Global, regional, and national burden of suicide mortality 1990 to 2016 : Systematic analysis for the Global Burden of Disease Study 2016

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Global Burden of Disease Self-Harm Collaboration , Orpana , H M , Doku , D T , Meretoja , T J , Shiri , R & Vasankari , T 2019 , ' Global, regional, and national burden of suicide mortality 1990 to 2016 : Systematic analysis for the Global Burden of Disease Study 2016 ' , BMJ : British Medical Journal , vol. 364 , 94 . https://doi.org/10.1136/bmj.l94

Title: Global, regional, and national burden of suicide mortality 1990 to 2016 : Systematic analysis for the Global Burden of Disease Study 2016
Author: Global Burden of Disease Self-Harm Collaboration; Orpana, H.M.; Doku, D.T.; Meretoja, T.J.; Shiri, R.; Vasankari, T.
Contributor: University of Helsinki, Clinicum
Date: 2019
Language: eng
Number of pages: 11
Belongs to series: BMJ : British Medical Journal
ISSN: 0959-8146
URI: http://hdl.handle.net/10138/326740
Abstract: Objectives To use the estimates from the Global Burden of Disease Study 2016 to describe patterns of suicide mortality globally, regionally, and for 195 countries and territories by age, sex, and Socio-demographic index, and to describe temporal trends between 1990 and 2016. Design Systematic analysis. Main outcome measures Crude and age standardised rates from suicide mortality and years of life lost were compared across regions and countries, and by age, sex, and Socio-demographic index (a composite measure of fertility, income, and education). Results The total number of deaths from suicide increased by 6.7% (95% uncertainty interval 0.4% to 15.6%) globally over the 27 year study period to 817 000 (762 000 to 884 000) deaths in 2016. However, the age standardised mortality rate for suicide decreased by 32.7% (27.2% to 36.6%) worldwide between 1990 and 2016, similar to the decline in the global age standardised mortality rate of 30.6%. Suicide was the leading cause of age standardised years of life lost in the Global Burden of Disease region of high income Asia Pacific and was among the top 10 leading causes in eastern Europe, central Europe, western Europe, central Asia, Australasia, southern Latin America, and high income North America. Rates for men were higher than for women across regions, countries, and age groups, except for the 15 to 19 age group. There was variation in the female to male ratio, with higher ratios at lower levels of Socio-demographic index. Women experienced greater decreases in mortality rates (49.0%, 95% uncertainty interval 42.6% to 54.6%) than men (23.8%, 15.6% to 32.7%). Conclusions Age standardised mortality rates for suicide have greatly reduced since 1990, but suicide remains an important contributor to mortality worldwide. Suicide mortality was variable across locations, between sexes, and between age groups. Suicide prevention strategies can be targeted towards vulnerable populations if they are informed by variations in mortality rates. © Published by the BMJ Publishing Group Limited.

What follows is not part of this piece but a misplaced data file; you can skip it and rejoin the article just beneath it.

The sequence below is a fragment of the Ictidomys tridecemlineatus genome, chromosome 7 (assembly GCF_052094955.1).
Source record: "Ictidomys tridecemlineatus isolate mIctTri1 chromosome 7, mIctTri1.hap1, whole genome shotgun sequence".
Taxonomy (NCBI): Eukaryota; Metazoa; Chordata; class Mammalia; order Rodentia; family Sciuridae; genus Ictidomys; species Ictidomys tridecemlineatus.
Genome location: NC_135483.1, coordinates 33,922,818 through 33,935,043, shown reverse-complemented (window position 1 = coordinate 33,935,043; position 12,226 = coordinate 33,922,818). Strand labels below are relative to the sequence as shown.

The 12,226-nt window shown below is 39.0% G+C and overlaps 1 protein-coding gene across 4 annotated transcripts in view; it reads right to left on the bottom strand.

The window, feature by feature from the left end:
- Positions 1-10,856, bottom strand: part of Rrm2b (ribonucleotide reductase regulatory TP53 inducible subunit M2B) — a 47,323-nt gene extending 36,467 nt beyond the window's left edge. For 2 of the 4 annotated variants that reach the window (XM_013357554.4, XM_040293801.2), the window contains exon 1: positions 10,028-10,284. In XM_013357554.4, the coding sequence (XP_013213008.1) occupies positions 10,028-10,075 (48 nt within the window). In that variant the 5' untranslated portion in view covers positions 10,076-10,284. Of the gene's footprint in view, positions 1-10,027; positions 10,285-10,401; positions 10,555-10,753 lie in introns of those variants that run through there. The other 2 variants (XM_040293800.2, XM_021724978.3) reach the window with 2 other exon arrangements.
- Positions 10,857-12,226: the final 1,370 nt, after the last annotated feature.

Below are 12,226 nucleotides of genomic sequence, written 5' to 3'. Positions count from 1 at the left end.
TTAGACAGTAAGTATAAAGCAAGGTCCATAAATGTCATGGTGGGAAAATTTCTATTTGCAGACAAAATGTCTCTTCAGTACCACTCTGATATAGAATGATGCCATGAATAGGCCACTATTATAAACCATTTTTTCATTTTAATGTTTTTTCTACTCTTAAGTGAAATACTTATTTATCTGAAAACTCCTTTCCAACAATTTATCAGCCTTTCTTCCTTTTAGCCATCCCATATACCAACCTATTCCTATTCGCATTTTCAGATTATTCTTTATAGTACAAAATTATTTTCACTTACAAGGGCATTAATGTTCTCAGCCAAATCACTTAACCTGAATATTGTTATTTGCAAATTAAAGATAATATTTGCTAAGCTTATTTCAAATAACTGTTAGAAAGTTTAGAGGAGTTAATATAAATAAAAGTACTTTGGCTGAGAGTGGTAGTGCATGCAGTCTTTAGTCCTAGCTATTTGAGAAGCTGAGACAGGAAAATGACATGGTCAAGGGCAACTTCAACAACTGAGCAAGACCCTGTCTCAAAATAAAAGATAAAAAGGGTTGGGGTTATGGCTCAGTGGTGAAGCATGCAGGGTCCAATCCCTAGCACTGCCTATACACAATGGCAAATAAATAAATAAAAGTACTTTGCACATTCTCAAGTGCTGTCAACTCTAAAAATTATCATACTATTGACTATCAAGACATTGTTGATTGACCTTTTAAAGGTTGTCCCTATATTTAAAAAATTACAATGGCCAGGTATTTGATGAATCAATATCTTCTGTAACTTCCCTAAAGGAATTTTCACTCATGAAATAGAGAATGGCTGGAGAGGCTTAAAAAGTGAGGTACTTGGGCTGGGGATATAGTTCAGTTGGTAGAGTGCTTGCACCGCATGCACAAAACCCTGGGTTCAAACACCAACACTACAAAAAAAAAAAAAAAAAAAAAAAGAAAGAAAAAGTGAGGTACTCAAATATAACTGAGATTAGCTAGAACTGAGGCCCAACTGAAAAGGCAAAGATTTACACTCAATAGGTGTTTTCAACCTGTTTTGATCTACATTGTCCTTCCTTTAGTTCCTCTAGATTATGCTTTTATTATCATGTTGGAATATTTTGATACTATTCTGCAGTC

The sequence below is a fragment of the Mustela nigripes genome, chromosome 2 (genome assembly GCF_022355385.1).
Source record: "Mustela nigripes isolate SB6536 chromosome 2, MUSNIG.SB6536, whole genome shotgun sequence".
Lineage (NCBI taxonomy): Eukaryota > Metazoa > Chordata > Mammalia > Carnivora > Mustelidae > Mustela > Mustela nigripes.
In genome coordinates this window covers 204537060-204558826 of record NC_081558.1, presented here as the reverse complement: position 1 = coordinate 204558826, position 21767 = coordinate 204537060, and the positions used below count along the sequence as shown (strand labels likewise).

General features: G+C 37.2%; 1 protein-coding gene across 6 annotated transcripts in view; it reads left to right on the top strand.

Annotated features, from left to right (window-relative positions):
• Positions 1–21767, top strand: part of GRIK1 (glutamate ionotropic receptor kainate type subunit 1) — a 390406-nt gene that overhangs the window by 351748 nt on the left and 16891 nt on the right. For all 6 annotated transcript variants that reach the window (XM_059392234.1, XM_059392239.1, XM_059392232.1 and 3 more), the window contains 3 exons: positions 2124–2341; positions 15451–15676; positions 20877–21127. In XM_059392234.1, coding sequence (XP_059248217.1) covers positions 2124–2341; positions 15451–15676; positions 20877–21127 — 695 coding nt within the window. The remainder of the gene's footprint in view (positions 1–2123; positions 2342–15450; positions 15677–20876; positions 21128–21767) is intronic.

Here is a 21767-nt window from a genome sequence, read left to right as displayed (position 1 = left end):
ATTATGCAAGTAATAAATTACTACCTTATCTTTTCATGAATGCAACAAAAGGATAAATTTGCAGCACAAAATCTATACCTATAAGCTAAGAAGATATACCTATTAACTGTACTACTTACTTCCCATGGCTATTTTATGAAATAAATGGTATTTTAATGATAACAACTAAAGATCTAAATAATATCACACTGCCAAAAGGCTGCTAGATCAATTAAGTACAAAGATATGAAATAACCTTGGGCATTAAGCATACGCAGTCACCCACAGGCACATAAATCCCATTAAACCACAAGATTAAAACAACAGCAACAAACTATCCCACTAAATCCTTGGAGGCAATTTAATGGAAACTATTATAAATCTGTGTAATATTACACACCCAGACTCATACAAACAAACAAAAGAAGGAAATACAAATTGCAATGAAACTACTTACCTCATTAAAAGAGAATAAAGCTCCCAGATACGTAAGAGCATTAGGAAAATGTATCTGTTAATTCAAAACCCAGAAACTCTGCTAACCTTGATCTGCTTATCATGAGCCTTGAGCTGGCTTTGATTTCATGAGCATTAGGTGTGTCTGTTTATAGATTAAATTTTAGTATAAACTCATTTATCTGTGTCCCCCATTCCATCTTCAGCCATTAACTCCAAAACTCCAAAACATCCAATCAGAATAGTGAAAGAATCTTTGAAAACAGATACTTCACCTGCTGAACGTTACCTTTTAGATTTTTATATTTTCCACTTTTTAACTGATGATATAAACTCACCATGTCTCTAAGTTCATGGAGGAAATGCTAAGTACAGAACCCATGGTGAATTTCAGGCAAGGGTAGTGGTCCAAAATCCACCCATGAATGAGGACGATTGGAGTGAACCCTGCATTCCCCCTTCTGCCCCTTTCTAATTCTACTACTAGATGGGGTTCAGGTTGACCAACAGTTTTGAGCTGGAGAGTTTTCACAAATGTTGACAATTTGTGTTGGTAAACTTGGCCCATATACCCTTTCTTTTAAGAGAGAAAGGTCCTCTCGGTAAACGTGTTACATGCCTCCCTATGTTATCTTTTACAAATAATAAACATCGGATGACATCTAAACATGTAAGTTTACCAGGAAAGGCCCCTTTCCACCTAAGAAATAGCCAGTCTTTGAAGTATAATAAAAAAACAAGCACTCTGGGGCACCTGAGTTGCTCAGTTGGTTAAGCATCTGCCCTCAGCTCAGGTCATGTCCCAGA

Subject: adolescent
adult
aged
Article
Asia
Australia and New Zealand
Central Asia
Central Europe
child
controlled study
demography
Eastern Europe
education
Europe
female
fertility
global disease burden
groups by age
highest income group
human
male
mortality rate
North America
priority journal
school child
sex ratio
social aspect
South and Central America
suicide
uncertainty
very elderly
Western Europe
3124 Neurology and psychiatry
515 Psychology
5144 Social psychology
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